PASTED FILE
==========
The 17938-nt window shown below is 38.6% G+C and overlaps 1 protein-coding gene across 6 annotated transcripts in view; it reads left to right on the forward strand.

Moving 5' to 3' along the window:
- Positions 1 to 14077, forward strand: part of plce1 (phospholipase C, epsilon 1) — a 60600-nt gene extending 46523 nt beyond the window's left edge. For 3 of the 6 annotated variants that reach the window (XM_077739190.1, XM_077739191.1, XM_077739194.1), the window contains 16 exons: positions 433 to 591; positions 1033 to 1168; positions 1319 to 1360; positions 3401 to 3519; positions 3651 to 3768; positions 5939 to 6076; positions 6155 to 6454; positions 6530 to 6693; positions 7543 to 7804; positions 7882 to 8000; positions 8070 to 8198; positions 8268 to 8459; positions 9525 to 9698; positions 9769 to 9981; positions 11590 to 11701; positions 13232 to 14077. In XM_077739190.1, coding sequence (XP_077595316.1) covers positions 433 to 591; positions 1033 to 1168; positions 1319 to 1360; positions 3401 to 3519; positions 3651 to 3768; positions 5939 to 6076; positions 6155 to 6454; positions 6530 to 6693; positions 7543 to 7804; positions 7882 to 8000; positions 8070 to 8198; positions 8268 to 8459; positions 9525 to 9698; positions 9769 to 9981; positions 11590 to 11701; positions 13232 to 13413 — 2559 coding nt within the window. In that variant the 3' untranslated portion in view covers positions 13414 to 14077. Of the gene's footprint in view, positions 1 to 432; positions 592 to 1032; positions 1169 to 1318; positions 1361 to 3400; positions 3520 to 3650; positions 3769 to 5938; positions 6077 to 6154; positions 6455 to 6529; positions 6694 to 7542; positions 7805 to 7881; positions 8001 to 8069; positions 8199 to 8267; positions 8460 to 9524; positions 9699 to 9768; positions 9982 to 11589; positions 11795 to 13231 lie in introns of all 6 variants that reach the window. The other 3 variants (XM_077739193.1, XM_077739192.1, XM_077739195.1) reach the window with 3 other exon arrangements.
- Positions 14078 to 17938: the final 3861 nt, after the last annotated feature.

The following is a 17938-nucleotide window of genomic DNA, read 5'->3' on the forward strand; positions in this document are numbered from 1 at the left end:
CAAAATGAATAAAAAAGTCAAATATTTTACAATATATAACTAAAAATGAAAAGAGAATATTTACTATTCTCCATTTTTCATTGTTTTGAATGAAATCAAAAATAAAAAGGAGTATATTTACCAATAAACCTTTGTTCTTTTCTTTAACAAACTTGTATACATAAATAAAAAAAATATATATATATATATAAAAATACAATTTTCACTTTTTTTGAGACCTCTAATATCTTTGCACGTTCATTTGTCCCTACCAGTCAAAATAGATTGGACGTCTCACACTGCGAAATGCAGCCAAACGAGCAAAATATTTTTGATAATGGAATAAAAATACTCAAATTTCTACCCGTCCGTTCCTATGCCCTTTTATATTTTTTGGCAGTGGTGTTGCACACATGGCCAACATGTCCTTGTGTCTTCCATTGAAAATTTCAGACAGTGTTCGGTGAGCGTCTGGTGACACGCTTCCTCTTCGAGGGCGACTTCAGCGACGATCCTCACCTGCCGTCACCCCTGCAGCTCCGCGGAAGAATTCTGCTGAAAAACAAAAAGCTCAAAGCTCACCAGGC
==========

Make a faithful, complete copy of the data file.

The 17938-nt window shown below is 38.6% G+C and overlaps 1 protein-coding gene across 6 annotated transcripts in view; it reads left to right on the forward strand.

Moving 5' to 3' along the window:
- Positions 1 to 14077, forward strand: part of plce1 (phospholipase C, epsilon 1) — a 60600-nt gene extending 46523 nt beyond the window's left edge. For 3 of the 6 annotated variants that reach the window (XM_077739190.1, XM_077739191.1, XM_077739194.1), the window contains 16 exons: positions 433 to 591; positions 1033 to 1168; positions 1319 to 1360; positions 3401 to 3519; positions 3651 to 3768; positions 5939 to 6076; positions 6155 to 6454; positions 6530 to 6693; positions 7543 to 7804; positions 7882 to 8000; positions 8070 to 8198; positions 8268 to 8459; positions 9525 to 9698; positions 9769 to 9981; positions 11590 to 11701; positions 13232 to 14077. In XM_077739190.1, coding sequence (XP_077595316.1) covers positions 433 to 591; positions 1033 to 1168; positions 1319 to 1360; positions 3401 to 3519; positions 3651 to 3768; positions 5939 to 6076; positions 6155 to 6454; positions 6530 to 6693; positions 7543 to 7804; positions 7882 to 8000; positions 8070 to 8198; positions 8268 to 8459; positions 9525 to 9698; positions 9769 to 9981; positions 11590 to 11701; positions 13232 to 13413 — 2559 coding nt within the window. In that variant the 3' untranslated portion in view covers positions 13414 to 14077. Of the gene's footprint in view, positions 1 to 432; positions 592 to 1032; positions 1169 to 1318; positions 1361 to 3400; positions 3520 to 3650; positions 3769 to 5938; positions 6077 to 6154; positions 6455 to 6529; positions 6694 to 7542; positions 7805 to 7881; positions 8001 to 8069; positions 8199 to 8267; positions 8460 to 9524; positions 9699 to 9768; positions 9982 to 11589; positions 11795 to 13231 lie in introns of all 6 variants that reach the window. The other 3 variants (XM_077739193.1, XM_077739192.1, XM_077739195.1) reach the window with 3 other exon arrangements.
- Positions 14078 to 17938: the final 3861 nt, after the last annotated feature.

The following is a 17938-nucleotide window of genomic DNA, read 5'->3' on the forward strand; positions in this document are numbered from 1 at the left end:
CAAAATGAATAAAAAAGTCAAATATTTTACAATATATAACTAAAAATGAAAAGAGAATATTTACTATTCTCCATTTTTCATTGTTTTGAATGAAATCAAAAATAAAAAGGAGTATATTTACCAATAAACCTTTGTTCTTTTCTTTAACAAACTTGTATACATAAATAAAAAAAATATATATATATATATAAAAATACAATTTTCACTTTTTTTGAGACCTCTAATATCTTTGCACGTTCATTTGTCCCTACCAGTCAAAATAGATTGGACGTCTCACACTGCGAAATGCAGCCAAACGAGCAAAATATTTTTGATAATGGAATAAAAATACTCAAATTTCTACCCGTCCGTTCCTATGCCCTTTTATATTTTTTGGCAGTGGTGTTGCACACATGGCCAACATGTCCTTGTGTCTTCCATTGAAAATTTCAGACAGTGTTCGGTGAGCGTCTGGTGACACGCTTCCTCTTCGAGGGCGACTTCAGCGACGATCCTCACCTGCCGTCACCCCTGCAGCTCCGCGGAAGAATTCTGCTGAAAAACAAAAAGCTCAAAGCTCACCAGGC